This post is in continuation to my previous post on Apache Avro - Introduction. In this post, we will discuss about generating classes from Schema.

How to create Apache Avro schema?

There are two ways to generate AVRO classes from Schema.

  • Pragmatically generating schema
  • Using maven Avro plugin

Consider we have following schema in "src/main/avro"

{
  "type" : "record",
  "name" : "Employee",
  "namespace" : "com.gauravbytes.avro",
  "doc" : "Schema to hold employee object",
  "fields" : [{
    "name" : "firstName",
    "type" : "string"
  },
  {
    "name" : "lastName",
    "type" : "string"
  }, 
  {
    "name" : "sex", 
    "type" : {
      "name" : "SEX",
      "type" : "enum",
      "symbols" : ["MALE", "FEMALE"]
    }
  }]
}

Pragmatically generating classes

Classes can be generated for schema using SchemaCompiler.

public class PragmaticSchemaGeneration {
 private static final Logger LOGGER = LoggerFactory.getLogger(PragmaticSchemaGeneration.class);

 public static void main(String[] args) {
  try {
   SpecificCompiler compiler = new SpecificCompiler(new Schema.Parser().parse(new File("src/main/avro/employee.avsc")));
   compiler.compileToDestination(new File("src/main/avro"), new File("src/main/java"));
  } catch (IOException e) {
   LOGGER.error("Exception occurred parsing schema: ", e);
  }
 }
}

At line number 6, we create the object of SpecificComplier. It has two constructor, one take Protocolas an argument and other take Schema as an argument.

Using Maven plugin to generate schema

There is maven plugin which can generate schema for you. You need to add following configuration to your pom.xml.

<plugin>
  <groupId>org.apache.avro</groupId>
  <artifactId>avro-maven-plugin</artifactId>
  <version>${avro.version}</version>
  <executions>
    <execution>
      <id>schemas</id>
      <phase>generate-sources</phase>
      <goals>
        <goal>schema</goal>
        <goal>protocol</goal>
        <goal>idl-protocol</goal>
      </goals>
      <configuration>
        <sourceDirectory>${project.basedir}/src/main/avro/</sourceDirectory>
        <outputDirectory>${project.basedir}/src/main/java/</outputDirectory>
      </configuration>
    </execution>
  </executions>
</plugin>

This is how we can generate classes from Avro schema. I hope you find this post informative and helpful. You can find the full project on Github.

In this post, we will discuss following items

  • What is Apache Avro?
  • What is Avro schema and how to define it?
  • Serialization in Apache Avro.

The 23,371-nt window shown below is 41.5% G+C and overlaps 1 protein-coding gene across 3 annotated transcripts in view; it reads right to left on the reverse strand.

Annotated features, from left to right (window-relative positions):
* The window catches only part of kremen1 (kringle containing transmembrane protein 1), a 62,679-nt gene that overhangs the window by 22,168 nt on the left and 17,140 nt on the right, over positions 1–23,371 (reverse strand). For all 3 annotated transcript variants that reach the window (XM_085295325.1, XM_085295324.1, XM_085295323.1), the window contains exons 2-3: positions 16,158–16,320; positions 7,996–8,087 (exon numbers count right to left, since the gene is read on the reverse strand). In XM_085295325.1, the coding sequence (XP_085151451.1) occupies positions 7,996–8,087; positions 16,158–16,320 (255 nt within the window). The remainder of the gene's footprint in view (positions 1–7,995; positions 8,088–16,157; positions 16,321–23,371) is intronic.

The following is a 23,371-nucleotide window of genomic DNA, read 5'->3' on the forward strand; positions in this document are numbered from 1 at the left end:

What is Apache Avro?

"Apache Avro is data serialization library" That's it, huh. This is what you will see when you open their official page.Apache Avro is:

  • Schema based data serialization library.
  • RPC framework (support).
  • Rich data structures (Primary includes null, string, number, boolean and Complex includes Record, Array, Map etc.).
  • A compact, fast and binary data format.

What is Avro schema and how to define it?

Apache Avro serialization concept is based on Schema. When you write data, schema is written along with it. When you read data, schema will always be present. The schema along with data makes it fully self describing.

Schema is representation of AVRO datum(Record). It is of two types: Primitive and Complex.

Primitive types

These are the basic type supported by Avro. It includes null, int, long, bytes, string, float and double. One quick example:

{"type": "string"}

Complex types

Apache Avro support six complex types i.e. record, enum, array, map, fixed and union.

RECORD

Record uses the name type 'record' and has following attributes.

  • name: a JSON string, providing the name of the record (required).
  • namespace: A JSON string that qualifies the name.
  • doc: A JSON string representing the documentation for the record.
  • aliases: A JSON array, providing alternate name for the record
  • fields: A JSON array, listing fields (required). It has own attributes.
    • name: A JSON string, providing the name of the field (required).
    • type: A JSON object, defining a schema or record definition (required).
    • doc: A JSON string, providing documentation for the field.
    • default: A default value for the field if the instance lack recognition of the field value.
{
  "type": "record",
  "name": "Node",
  "aliases": ["SinglyLinkedNodes"],
  "fields" : [
    {"name": "value", "type": "string"},
    {"name": "next", "type": ["null", "Node"]}
  ]
}
ENUM

Enum uses the type "enum" and support attributes i.e. name, namespace, aliases, doc and symbols (A JSON array).

{ 
  "type": "enum",
  "name": "Move",
  "symbols" : ["LEFT", "RIGHT", "UP", "DOWN"]
}
ARRAYS

Array uses the type "array" and support single attribute item.

{"type": "array", "items": "string"}
MAPS

Map uses the type "map" and support one attribute values. Its key by default are of type string.

{"type": "map", "values": "long"}
UNIONS

Unions are represented by JSON array as ["null", "string"] which means the value type could be null or string.

FIXED

Fixed uses type "fixed" and support two attributes i.e. name and size.

{"type": "fixed", "size": 16, "name": "md5"}

Serialization in Apache Avro

Apache Avro data is always serialized with its schema. It supports two types of encoding i.e. Binary and JSON . You can read more on serialization on their official specification and/ or can see the example usage here.